What about your pet dog?

If it were me I’d be doing the same thing with my family pet.

While your family pet may mostly stay at home or just in the neighborhood you never know when you’ll need to walk him across a gravel parking lot, a sandy beach, or a squishy, sandy playground.

Oh yeah, and those tactile paving strips?

Linus will not walk across them.  I rescued Linus from the animal shelter and unfortunately, I never exposed him to those strips and today he avoids them like the plague.

That behavior would probably get Linus dropped if he were a guide dog puppy in training.

Am I missing any important surfaces your dogs should learn to walk across?

If so, let me know about them in the comment section below.

Have you had any issues with your dog not wanting to walk across certain surfaces?

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  1. That’s true…you never know what will happen. One other thing I’d like to bring up is even though we’ve worked on different surfaces with all of our guide dog puppies they all have a different reaction. I’m always reminded that every puppy and dog are different. Don’t always expect the same reaction from one puppy to the next.

  2. Great advice, I give my clients the same advice about teaching their dogs to sit on different surfaces, like grass, sand, gravel, and even freshly cut hay fields. You never know when it’s going to happen, but with all things dog,..it surely will. Thanks for sharing

  3. Dublin lives in Arizona and has to wear booties in the summer time. I was surprised he had no problem wearing them. I thought for sure he’d try to pull them off his paws. Thanks for stopping by!

  4. Good point on the sand!

    When I was out on a walk with Linus we came across a long strip of the yellow tactile paving. He refused to walk on it. I zig zagged back in forth over the tactile surface. Linus proceeded to jump over the strips like it was hot lava.

  5. Hey Colby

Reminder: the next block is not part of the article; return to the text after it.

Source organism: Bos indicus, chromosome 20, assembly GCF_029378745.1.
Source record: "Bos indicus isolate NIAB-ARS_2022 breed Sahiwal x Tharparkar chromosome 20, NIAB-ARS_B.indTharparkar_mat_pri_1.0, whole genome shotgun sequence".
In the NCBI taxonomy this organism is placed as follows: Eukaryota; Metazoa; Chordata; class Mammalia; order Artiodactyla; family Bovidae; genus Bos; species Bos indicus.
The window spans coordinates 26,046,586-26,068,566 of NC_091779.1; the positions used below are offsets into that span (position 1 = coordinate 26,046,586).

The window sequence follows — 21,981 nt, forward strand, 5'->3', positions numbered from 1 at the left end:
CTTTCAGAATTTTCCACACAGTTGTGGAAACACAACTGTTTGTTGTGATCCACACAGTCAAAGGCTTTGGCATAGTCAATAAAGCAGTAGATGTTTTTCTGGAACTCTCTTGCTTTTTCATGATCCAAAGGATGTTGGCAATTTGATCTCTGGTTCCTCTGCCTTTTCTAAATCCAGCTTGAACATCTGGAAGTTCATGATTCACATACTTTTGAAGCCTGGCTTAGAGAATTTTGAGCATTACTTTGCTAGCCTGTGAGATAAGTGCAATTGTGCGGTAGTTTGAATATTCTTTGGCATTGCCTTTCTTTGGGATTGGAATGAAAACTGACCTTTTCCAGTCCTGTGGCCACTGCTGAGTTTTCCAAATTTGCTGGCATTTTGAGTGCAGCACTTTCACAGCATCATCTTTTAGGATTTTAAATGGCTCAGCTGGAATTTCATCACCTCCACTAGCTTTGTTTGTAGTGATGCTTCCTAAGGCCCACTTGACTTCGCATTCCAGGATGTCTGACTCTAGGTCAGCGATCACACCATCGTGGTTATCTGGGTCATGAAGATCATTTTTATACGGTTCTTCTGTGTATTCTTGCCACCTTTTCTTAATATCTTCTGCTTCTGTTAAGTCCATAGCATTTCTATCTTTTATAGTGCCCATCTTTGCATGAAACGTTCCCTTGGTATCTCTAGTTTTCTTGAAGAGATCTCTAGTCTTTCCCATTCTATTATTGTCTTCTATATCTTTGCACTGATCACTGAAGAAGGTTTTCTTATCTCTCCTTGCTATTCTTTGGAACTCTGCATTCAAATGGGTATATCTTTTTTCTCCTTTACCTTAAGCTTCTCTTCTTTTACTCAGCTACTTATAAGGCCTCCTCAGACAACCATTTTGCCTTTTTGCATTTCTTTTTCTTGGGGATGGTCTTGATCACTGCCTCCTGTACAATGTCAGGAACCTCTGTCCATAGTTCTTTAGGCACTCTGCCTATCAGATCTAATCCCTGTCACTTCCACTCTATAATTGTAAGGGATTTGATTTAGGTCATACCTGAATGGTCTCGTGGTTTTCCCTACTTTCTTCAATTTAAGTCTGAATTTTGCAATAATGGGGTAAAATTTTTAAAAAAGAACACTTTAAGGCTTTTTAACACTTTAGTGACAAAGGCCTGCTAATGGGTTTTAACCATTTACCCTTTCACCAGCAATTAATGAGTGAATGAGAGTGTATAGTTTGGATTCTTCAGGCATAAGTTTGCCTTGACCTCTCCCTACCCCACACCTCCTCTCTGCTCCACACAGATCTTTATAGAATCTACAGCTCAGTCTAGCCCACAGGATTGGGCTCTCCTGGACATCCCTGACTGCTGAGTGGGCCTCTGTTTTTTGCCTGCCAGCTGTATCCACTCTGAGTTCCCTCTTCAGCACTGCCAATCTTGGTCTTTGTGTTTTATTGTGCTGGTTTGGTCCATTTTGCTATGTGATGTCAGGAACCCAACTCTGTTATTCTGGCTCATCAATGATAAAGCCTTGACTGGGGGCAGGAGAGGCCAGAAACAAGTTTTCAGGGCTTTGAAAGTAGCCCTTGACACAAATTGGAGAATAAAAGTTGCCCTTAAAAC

How cool you had a furry houseguest! 🙂

    Great tip about the hot surfaces, my Mum always tries to make sure we don’t get caught out with those, she even tries to make me wear silly boots, but I won’t go near them! Tee Hee

    I hope you’re having a fun day,

    Your pal Snoopy 🙂

  6. What a great post Colby! I would add check the sand too, because that can get very hot as well.

    As a puppy we exposed Sampson to so many things, but one thing we did not was a grate type material that was used on a rail road track bridge. We encountered this one day while hiking and he was so terrified, he trembled and we simply turned around rather than traumatize him. It’s so important whether they are becoming guide dogs or not. You never know when you will encounter something out of the ordinary.

  7. Hi Clare,

    That’s a great point. It’s a good idea to take puppies in training up and down different types of stairs. One of the most important types to look for are open stairs (the kind you can see through). You can often times come across these types of stairs at parking structures and a lot of times they are made of metal.

    I never really thought about plywood…we’ll have to add that to our list!


  8. Different surfaces on steps are a good idea. I took my puppy-in-training to a safe play structure and had her walk up the steps, which were all made of different material.
    Walking across plywood is also a good idea.

  9. Amanda is an awesome puppy raiser and her parents are so supportive! Her puppy, Penny is almost done with her training and will go to Guide Dog College towards the end of this month.

  10. That’s a great one! We have our puppy kindergartens on slippery linoleum flooring. The linoleum makes teaching some things a bit easier as they easily learn to slide from a sit to a down. Also, when we work on heeling our pup’s have difficulty pulling which is a good thing.

  11. That’s a good point. Linus is pretty good about not going into the street. My only worry with Linus is his high prey drive. If he saw a squirrel run across the street he would be sure to follow no matter what we taught him.

  12. Such a great post, and such a great reminder! Also cool that the Girl Scouts helped set up the booth. I was a Girl Scout back in the day, and I would’ve enjoyed a project like that.

  13. A lot of our dogs have had issues with slippery linoleum flooring. Most Greyhounds never encounter it as puppies and a lot of people take it for granted. But I’ve seen several dogs that absolutely refused to walk on it, either because of the reflection and shininess or because it was really slippery. It’s so easy to forget that our dogs react differently to some of that stuff.

  14. My parents don’t let their little Yorkie walk on the black top/street so that she wont run into the street (and possibly get run over). Great for a pet, but I’m sure career ending for a Guide Dog or Service Dog.

    Great article!